Landmark Ruling on ‘Backward Tracing’

Federal Republic of Brazil and anr. (Respondents) v Durant International Corporation (Appellants)


The effective plaintiff was the Municipality of Sao Paulo. The Federal Republic of Brazil was nominally a plaintiff because its Constitution required it to be a party to any action brought outside Brazil by a Brazilian public authority. The defendants (Durant and Kildare) were companies registered in the British Virgin Islands. Both companies were at the relevant time under the practical control of Paulo Maluf and/or his son Flavio Maluf. From 1993 to 1996 Maluf senior was mayor of the municipality. Durant and Kildare appealed to the Board against a decision of the Court of Appeal of Jersey, which upheld a judgment of the Royal Court that the companies were liable to the municipality as constructive trustees of ten million dollars representing bribes to Maluf senior in connection with a major public road building contract.

The appellants contended in appeal that the total amount which could be properly traced to them from the bribes was limited to seven miles dollars. The Royal Court had rejected the appellants’ arguments. After a thoughtful and thorough review of the authorities and academic writings, the court concluded that the law was uncertain on ‘backward tracing’, that at a conceptual level the subject seemed incapable of wholly satisfactory solution and that at the level of policy it was unlikely to be settled in English Law below the Supreme Court. Its own view was that Jersey law should not set its face against accepting that “backward tracing” may be legitimate. It said that, at least where the account remained in credit during the relevant period, so there was no question of possible insolvency and prejudice to unsecured creditors, and where there was no suggestion of an intervening bona fide purchaser for value, the question should be whether there was sufficient evidence to establish a clear link between credits and debits to an account. If such a link were established, the court did not consider that there was cause to diminish its effect by introducing the concept of “a lowest intermediate balance rule”. It considered that, as a matter of judicial policy, this approach would accord most closely with considerations of justice and practicality. It observed that otherwise any sophisticated fraudster would be able to defeat an otherwise effective tracing claim simply by manipulating the sequence in which credits and debits were made to his account. The Court of Appeal upheld the reasoning and conclusions of the Royal Court. The Board rejected the broad proposition of the respondents that money used to pay a debt can in principle be traced into whatever was acquired in return for the debt, as it would take the doctrine of tracing far beyond its limits in the case law to date. The courts should be very cautious before expanding equitable proprietary remedies in a way which may have an adverse effect on other innocent parties. If a trustee on the verge of bankruptcy used trust funds to pay off an unsecured creditor to whom he was personally indebted, in the absence of special circumstances it was hard to see why the beneficiaries’ claim should take precedence over those of the general body of unsecured creditors. However there might be cases where there was a close causal and transactional link between the incurring of a debt and the use of trust funds to discharge it. [Referring to Agricultural Credit Corpn of Saskatchewan v Pettyjohn (1991) 79 DLR (4th) 22 (Sask CA)].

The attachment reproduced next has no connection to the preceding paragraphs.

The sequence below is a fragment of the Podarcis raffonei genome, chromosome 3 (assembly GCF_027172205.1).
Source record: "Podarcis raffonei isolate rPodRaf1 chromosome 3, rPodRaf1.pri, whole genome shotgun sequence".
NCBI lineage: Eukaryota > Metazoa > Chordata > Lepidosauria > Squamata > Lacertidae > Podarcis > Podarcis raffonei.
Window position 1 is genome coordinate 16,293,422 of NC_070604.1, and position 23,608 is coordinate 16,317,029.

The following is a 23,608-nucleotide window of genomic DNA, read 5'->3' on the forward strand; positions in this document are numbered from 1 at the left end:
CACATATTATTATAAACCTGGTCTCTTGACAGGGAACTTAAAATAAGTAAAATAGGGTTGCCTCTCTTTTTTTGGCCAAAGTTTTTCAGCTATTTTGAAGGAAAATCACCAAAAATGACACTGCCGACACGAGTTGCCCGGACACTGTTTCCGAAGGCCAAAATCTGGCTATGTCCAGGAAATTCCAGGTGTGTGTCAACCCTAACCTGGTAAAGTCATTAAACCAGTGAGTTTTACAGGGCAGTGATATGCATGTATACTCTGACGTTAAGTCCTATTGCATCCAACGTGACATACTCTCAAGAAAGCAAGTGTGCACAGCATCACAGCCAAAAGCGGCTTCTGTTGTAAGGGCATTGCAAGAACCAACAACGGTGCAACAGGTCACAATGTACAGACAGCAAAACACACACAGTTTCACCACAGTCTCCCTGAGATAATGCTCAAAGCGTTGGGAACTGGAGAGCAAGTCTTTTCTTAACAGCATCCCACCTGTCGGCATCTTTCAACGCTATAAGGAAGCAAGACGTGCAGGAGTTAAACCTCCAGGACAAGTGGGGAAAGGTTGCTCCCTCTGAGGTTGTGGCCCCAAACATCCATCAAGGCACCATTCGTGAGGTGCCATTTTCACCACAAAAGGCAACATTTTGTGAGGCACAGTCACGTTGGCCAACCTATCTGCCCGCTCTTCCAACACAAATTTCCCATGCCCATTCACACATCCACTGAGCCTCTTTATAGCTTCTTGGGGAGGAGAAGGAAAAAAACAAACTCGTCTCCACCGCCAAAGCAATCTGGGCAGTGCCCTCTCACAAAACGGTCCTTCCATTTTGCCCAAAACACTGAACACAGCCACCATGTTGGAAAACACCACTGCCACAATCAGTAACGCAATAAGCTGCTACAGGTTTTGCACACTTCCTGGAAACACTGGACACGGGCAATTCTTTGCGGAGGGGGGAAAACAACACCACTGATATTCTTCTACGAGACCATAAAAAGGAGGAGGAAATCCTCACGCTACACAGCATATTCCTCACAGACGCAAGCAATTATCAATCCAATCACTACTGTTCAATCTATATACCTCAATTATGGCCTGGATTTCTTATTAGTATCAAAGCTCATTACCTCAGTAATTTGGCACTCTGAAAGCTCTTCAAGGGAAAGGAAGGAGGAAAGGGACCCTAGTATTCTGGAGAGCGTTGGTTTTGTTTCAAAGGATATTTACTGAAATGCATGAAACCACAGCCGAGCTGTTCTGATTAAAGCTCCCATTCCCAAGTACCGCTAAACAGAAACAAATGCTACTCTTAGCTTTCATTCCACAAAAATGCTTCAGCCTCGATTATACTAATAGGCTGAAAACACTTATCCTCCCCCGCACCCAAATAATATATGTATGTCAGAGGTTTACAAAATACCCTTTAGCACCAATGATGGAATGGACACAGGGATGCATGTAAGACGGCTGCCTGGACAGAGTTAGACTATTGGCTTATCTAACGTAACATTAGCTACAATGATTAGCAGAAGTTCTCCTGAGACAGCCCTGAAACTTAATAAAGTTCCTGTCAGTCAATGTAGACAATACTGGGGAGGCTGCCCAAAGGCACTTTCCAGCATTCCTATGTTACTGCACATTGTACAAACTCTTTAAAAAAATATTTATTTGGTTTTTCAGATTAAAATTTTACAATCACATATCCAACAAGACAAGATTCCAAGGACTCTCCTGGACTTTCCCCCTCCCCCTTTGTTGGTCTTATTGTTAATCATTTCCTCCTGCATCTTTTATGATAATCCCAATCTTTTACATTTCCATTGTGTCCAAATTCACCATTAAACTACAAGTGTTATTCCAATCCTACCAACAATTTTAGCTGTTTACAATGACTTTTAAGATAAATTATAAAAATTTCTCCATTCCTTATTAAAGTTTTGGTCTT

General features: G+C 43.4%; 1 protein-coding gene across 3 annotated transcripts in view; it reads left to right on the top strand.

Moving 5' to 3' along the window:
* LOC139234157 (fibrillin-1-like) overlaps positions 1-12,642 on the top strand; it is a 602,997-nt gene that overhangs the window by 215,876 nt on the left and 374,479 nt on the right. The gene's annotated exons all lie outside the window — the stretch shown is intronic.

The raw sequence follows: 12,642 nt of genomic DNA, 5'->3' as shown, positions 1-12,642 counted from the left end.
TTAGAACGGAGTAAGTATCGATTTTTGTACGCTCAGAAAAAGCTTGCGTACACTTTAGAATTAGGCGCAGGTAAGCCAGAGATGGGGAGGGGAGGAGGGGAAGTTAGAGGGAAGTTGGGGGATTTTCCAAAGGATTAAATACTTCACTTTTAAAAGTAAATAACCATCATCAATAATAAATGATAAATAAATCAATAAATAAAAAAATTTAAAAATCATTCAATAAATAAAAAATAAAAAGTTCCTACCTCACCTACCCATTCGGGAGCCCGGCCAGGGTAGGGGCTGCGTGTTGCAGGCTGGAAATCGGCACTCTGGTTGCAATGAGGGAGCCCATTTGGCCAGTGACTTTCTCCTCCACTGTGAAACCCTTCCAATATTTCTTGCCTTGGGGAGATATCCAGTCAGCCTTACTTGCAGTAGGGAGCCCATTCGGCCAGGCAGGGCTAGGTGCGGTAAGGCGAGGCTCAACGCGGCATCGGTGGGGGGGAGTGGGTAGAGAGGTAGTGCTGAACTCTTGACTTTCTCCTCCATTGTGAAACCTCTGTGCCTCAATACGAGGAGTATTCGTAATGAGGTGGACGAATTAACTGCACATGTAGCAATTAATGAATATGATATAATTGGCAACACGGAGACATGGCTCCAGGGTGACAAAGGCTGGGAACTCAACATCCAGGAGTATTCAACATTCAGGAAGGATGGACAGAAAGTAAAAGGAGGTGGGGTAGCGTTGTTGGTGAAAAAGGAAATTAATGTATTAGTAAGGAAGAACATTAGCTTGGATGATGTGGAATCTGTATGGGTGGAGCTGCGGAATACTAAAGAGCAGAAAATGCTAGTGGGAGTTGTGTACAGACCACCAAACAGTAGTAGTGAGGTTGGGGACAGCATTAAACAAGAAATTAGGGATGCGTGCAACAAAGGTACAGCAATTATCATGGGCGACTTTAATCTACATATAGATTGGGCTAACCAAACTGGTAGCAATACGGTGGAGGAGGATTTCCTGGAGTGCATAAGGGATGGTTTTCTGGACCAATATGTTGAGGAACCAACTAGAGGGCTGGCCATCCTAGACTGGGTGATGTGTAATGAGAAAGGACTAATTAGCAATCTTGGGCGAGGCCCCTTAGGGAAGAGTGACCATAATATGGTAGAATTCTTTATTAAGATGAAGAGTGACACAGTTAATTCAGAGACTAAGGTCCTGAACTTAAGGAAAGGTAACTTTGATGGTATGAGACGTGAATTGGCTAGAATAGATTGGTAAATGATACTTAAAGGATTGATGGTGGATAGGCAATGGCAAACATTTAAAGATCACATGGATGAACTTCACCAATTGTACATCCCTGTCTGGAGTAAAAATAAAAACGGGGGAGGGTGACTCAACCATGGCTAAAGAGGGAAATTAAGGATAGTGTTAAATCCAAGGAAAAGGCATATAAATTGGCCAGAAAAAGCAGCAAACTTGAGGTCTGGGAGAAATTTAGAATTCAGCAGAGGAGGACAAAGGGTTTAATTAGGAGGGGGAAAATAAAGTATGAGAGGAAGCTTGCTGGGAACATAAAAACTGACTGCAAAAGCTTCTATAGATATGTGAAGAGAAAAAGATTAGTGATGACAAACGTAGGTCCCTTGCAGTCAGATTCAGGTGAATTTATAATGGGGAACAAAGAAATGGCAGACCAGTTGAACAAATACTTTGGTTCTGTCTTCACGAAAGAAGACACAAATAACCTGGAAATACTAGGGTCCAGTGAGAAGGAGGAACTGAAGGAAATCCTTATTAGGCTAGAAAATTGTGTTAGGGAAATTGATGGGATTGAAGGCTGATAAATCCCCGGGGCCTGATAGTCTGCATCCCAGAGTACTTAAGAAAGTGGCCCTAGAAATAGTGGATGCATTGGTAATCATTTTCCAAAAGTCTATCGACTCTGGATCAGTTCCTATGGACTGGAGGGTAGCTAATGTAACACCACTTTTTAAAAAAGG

The Board further observed that the development of increasingly sophisticated and elaborate methods of money laundering, often involving a web of credits and debits between intermediaries, made it particularly important that a court should not allow a camouflage of interconnected transactions to obscure its vision of their true overall purpose and effect. If the court was satisfied that the various steps were part of a coordinated scheme, it should not matter that, either as a deliberate part of the choreography or possibly because of the incidents of the banking system, a debit appeared in the bank account of an intermediary before a reciprocal credit entry. The availability of equitable remedies ought to depend on the substance of the transaction in question and not upon the strict order in which associated events occur.

The Board rejected the argument of the appellants that there can never be backward tracing, or that the court could never trace the value of an asset whose proceeds were paid into an overdrawn account. But the claimant had to establish a coordination between the depletion of the trust fund and the acquisition of the asset which was the subject of the tracing claim, looking at the whole transaction, such as to warrant the court attributing the value of the interest acquired to the misuse of the trust fund. This would depend on inference from the proved facts. In the present case the Royal Court and the Court of Appeal were justified in concluding that the necessary connection between the bribes and the receipts was proved. The appeal was dismissed.